Director of Public Prosecutions -v- M, [2018] IESC 21 (2018)

Docket Number:146/16
Party Name:Director of Public Prosecutions, M

THE SUPREME COURT[Supreme Court Appeal No. 146/2016]

[Court of Appeal No: 283/2015]

Clarke C.J.

O’Donnell J.

Dunne J.

Charleton J.

O’Malley J.




Judgment of Ms. Justice Iseult O’Malley delivered the 21st day of March 2018


  1. The appellant was granted leave to appeal to this Court under Article 34.5.3° of the Constitution on the following issue:

    Where a person has volunteered an exculpatory statement and thereafter responds to questions by referring to the statement and saying that he or she has nothing further to say, should such responses be seen as

    (a) an exercise of the right to silence, or

    (b) relevant and probative evidence in the trial?

  2. The issue arises in the following circumstances. The appellant was convicted on one count of indecent assault after a trial in which evidence of a prepared written statement given by him to investigating gardaí was followed by evidence that, in reply to subsequent questions put by the gardaí, he had referred to the statement and said that he had nothing further to say. The appellant contends that in so doing he was exercising his right to silence. He claims that he was irretrievably prejudiced by the disclosure of the full interview to the jury, and that this was a clear violation of his right to silence contrary to the principles confirmed in DPP v Finnerty [1999] 4 I.R. 364. The three rules set out in Finnerty apply to evidence relating to questioning of the accused while in garda custody and are as follows

    (i) Where nothing of probative value has emerged as a result of such a detention, but it is thought desirable that the court should be aware that the defendant was so detained, the court should be simply informed that he was so detained, but that nothing of probative value emerged.

    (ii) Under no circumstances should any cross-examination by the prosecution as to the refusal of the defendant, during the course of his detention, to answer any questions, be permitted.

    (iii) In the case of a trial before a jury, the trial judge in his charge should, in general, make no reference to the fact that the defendant refused to answer questions during the course of his detention.

  3. The respondent argues that on the facts of the case the accused was not exercising his right to silence, and that the contents of the interview were relevant and probative evidence which could assist in assessing the credibility of the statement.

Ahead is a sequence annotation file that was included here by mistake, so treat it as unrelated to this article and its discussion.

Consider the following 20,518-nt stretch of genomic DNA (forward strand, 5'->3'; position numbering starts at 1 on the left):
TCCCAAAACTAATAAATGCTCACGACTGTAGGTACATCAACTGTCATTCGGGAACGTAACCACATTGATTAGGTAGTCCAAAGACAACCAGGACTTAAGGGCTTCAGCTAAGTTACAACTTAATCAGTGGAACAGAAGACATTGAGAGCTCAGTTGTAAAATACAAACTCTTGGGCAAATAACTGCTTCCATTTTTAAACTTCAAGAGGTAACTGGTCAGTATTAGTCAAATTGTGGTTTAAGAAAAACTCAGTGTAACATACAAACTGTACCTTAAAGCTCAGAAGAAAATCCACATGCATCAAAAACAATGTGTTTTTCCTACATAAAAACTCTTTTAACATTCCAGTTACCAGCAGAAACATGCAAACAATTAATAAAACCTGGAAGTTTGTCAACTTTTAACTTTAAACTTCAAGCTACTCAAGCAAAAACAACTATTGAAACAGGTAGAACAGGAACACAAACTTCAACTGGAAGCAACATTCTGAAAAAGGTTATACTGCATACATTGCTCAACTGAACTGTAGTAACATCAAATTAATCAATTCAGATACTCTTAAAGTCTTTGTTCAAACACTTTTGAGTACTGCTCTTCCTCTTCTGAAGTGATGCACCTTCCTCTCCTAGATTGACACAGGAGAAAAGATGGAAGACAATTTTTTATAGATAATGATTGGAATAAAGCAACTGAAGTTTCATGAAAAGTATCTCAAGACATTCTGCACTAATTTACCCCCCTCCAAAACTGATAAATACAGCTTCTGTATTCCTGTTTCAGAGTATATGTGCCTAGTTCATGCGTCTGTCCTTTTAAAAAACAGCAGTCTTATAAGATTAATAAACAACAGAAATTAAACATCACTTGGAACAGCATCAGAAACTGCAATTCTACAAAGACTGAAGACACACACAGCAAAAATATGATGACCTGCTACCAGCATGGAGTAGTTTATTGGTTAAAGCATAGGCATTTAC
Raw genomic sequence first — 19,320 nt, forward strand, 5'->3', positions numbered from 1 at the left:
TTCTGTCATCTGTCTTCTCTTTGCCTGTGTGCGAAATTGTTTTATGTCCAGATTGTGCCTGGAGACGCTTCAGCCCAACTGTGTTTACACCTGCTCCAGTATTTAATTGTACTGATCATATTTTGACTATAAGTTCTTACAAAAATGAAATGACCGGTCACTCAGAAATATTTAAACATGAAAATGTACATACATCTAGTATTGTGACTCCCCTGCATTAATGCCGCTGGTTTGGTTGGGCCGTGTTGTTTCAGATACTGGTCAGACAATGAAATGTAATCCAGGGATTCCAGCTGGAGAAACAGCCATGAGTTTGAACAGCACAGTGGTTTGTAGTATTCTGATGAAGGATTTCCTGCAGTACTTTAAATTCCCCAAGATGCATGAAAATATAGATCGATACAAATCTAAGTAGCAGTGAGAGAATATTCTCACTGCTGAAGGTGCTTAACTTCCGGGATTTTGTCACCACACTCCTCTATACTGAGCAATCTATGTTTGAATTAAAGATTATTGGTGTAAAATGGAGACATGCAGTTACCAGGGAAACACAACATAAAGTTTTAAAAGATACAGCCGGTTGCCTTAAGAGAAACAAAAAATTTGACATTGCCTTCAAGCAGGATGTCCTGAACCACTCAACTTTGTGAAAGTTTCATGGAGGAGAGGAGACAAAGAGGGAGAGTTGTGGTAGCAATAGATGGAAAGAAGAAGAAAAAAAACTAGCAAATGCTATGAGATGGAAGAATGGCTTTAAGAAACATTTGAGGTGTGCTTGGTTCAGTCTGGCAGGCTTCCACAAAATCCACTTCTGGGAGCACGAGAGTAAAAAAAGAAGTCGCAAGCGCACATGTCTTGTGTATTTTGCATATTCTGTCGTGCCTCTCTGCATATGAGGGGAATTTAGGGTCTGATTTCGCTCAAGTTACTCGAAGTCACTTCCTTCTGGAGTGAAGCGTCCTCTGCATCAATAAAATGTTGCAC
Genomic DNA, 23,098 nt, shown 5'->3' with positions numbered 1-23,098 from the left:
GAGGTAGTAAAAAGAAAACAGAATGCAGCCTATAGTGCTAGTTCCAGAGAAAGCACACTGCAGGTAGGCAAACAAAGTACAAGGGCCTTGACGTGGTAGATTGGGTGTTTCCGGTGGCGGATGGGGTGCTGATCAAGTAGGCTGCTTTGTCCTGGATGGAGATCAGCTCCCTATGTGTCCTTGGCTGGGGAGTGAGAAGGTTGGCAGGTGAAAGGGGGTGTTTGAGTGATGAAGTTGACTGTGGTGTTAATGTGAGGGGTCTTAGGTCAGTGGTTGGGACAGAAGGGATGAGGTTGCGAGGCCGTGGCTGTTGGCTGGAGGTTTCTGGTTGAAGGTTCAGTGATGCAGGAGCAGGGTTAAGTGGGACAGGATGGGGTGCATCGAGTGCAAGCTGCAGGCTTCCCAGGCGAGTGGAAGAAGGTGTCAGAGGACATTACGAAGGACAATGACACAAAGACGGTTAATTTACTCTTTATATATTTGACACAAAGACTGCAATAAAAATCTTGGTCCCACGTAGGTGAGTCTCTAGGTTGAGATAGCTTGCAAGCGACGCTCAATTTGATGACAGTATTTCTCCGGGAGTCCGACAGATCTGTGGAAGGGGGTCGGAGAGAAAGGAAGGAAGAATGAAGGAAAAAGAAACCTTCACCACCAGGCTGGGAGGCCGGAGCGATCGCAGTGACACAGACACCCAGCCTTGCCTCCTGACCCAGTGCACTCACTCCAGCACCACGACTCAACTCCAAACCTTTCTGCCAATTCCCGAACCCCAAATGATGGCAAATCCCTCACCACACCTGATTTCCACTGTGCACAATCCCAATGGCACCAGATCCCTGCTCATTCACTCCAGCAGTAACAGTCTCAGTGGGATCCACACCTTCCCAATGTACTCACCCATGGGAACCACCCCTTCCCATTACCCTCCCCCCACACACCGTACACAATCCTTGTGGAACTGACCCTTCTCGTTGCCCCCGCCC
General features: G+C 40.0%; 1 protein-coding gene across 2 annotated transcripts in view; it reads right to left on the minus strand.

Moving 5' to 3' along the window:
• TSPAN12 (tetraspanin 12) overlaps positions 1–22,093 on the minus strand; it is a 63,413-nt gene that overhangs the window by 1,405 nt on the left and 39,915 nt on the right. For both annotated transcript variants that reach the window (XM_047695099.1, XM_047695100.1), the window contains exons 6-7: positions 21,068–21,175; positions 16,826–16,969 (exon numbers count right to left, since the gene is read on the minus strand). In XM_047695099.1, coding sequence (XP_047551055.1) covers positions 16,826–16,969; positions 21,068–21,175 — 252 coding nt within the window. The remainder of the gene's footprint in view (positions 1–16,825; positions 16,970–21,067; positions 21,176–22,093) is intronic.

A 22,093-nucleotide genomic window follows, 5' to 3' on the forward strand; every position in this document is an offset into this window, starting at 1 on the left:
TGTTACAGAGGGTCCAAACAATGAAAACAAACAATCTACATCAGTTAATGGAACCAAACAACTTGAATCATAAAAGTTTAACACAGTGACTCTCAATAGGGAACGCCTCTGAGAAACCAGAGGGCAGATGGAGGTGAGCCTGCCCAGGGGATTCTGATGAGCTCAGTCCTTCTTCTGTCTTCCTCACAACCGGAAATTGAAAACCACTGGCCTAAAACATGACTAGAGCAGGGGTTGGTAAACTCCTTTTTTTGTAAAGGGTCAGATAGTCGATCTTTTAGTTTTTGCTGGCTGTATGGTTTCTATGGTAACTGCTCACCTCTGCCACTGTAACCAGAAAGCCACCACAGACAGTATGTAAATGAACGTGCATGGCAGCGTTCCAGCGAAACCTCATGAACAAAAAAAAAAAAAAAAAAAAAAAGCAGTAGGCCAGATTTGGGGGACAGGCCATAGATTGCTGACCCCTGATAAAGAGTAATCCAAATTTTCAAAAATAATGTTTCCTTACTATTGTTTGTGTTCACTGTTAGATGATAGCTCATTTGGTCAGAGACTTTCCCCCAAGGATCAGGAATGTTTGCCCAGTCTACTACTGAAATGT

Background facts

  4. The appellant is a medical doctor. The complaint giving rise to the trial was an allegation that in December, 1989, in the course of a routine visit to the home of the complainant (“Ms. H”) to treat her terminally ill mother, he subjected the complainant to a medical examination and while so doing he assaulted her indecently.

  5. The complaint to the gardaí was made in October, 2010. The appellant was arrested on the 22nd June, 2011, for the purpose of questioning. It seems obvious that he had previously been made aware of the complaint against him, and he brought with him to the station a prepared statement.

  6. At the start of the interview the appellant was cautioned in the standard fashion as follows:

    “You are not obliged to say anything unless you wish to do so but anything you do say will be taken down in writing and may be given in evidence.”

  7. The appellant confirmed that he understood the caution and that he had been offered the services of a solicitor. He was then asked various uncontroversial questions about, for example, his personal and family life, professional background, and the location and layout of his surgery. He replied fully to all such questions. Next, he was asked if he remembered a girl by the name of M.H being a patient of his, to which he responded “I have a statement here in relation to [M.H]. Other than that I have nothing to say.” The gardaí requested that the statement be read out and signed and the appellant complied with that request.

  8. According to his statement the appellant recalled that M.H. had been a patient around the time of the death of her late mother, but he did not retain records from that time. He recalled the final illness of the late Mrs. H. and that he attended in her home, several times a week, up to her death. He did not recall having been at the house after that. The complainant had attended him as a patient on a few occasions around the time of her Leaving Certificate. He did not recall having physically examined her on any occasion. He said that he was “deeply shocked and greatly distressed” that a patient would make allegations against him that were “blatantly false and extremely damaging”.

  9. The interviewing Garda then asked a number of questions arising from the complainant’s written statement. These commenced with a query as to whether it was correct that M.H. had been a patient of the appellant from 1989 to 1992, and finished by reading out from her statement the details of the allegation of assault in her home. The appellant was asked if he recalled that happening. In response to each question the appellant replied with the sentence “I have nothing to say other than what’s written in my statement” (or some slight variation thereof).